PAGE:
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Eye on Annapolis

The Daily Record's Maryland state government blog

Shea calls on Hogan to release weekly ridership data

A potential Democratic candidate for governor is calling on Republican Gov. Larry Hogan to release weekly data on a new, overhauled transit system.

Announced by Gov. Larry Hogan in October, the BaltimoreLink transit plan would redesign existing local and express bus routes while implementing 12 new color-coded ones in an attempt to better connect Baltimore residents with job opportunities and health care.(Bryan P. Sears)

Announced by Gov. Larry Hogan in October, the BaltimoreLink transit plan would redesign existing local and express bus routes while implementing 12 new color-coded ones in an attempt to better connect Baltimore residents with job opportunities and health care.(Bryan P. Sears)

Jim Shea, who said this year he was seriously considering a run for the Democratic nomination, criticized Hogan in a statement two days before the official rollout of the new BaltimoreLink bus program. Shea said the data he is requesting will prove whether riders are benefiting.

“Governor Hogan must be held accountable to ensure that BaltimoreLink moves riders throughout the city faster and more reliably,” Shea said in the statement. “The Maryland Transit Administration should publicly release ridership data on a weekly basis so the performance of BaltimoreLink can be fairly evaluated.”

Shea, former chair of Venable LLP, announced in March that he was going to lay the groundwork for a potential bid for governor.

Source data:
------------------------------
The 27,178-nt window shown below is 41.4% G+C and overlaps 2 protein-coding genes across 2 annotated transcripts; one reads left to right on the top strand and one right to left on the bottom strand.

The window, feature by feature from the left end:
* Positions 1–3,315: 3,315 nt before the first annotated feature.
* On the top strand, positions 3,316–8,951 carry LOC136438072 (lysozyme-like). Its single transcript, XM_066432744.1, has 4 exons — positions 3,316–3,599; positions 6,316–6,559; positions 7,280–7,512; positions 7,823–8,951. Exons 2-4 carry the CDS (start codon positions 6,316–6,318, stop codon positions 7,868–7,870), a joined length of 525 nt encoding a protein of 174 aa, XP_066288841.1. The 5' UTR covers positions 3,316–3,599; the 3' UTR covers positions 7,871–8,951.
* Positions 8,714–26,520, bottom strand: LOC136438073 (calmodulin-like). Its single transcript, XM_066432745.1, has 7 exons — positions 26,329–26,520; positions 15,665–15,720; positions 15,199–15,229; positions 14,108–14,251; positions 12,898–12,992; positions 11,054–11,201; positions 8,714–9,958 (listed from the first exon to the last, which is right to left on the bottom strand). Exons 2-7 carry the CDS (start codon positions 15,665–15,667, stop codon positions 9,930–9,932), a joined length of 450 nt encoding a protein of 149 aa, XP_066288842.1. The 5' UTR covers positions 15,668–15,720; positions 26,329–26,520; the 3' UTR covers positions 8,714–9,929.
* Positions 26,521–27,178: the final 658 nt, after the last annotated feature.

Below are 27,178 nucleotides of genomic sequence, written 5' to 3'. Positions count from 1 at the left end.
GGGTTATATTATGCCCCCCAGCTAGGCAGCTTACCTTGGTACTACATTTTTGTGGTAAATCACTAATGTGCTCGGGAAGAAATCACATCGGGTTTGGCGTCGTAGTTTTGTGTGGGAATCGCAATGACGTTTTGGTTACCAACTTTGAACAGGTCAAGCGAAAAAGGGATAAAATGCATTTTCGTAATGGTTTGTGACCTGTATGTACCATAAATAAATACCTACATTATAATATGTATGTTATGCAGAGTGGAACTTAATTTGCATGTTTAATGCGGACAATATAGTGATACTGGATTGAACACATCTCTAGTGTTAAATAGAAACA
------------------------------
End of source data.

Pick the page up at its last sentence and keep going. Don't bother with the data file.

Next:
He is one of a number Democrats who have either officially announced or have publicly stated their interest in vying for the opportunity to run against Hogan in 2018.

The list includes other Democrats: Prince George’s County Executive Rushern Baker III; Rep. John Delaney; former Maryland Attorney General and 2014 gubernatorial candidate Doug Gansler; Benjamin Jealous, the former head of the NAACP; Baltimore County Executive Kevin Kamenetz; and Montgomery County state Sen. Richard S. Madaleno Sr.

The new BaltimoreLink system begins service at 3 a.m. on Sunday with 12 color-coded routes meant to feature more frequent trips that will connect with suburban commuter bus routes, MARC train and light-rail services as well as ride- and bike-sharing services. The plan also calls for dedicated bus lanes in the city and electronic control of traffic signals that will give commuter buses priority.

“Reducing bus routes and rebranding a system with a colorful map are poor substitutes for a comprehensive transportation strategy,” Shea said. “Maryland needs a 21st century transportation system. That requires creating a plan to invest in fast rail lines to move people throughout the region quickly and efficiently. Governor Hogan has neither a plan nor the will to invest. Maryland needs a governor who is committed to investing in transportation infrastructure to improve people’s lives across the state. Larry Hogan is not that governor.”

A spokesman for the governor was not immediately available.

Hogan, speaking on Wednesday, said the overhauled system would transform the city and provide rapid, safe, clean transportation to jobs.

“I stood here on this very spot 19 months ago and committed that we were going to transform Baltimore’s broken transit system, and we have done exactly what we said we were going to do,” Hogan said Wednesday.

Hogan announced the program 19 months ago in the same west Baltimore MARC train station parking lot just months after he announced he was canceling the $2.9 billion Red Line light-rail project.

 

 


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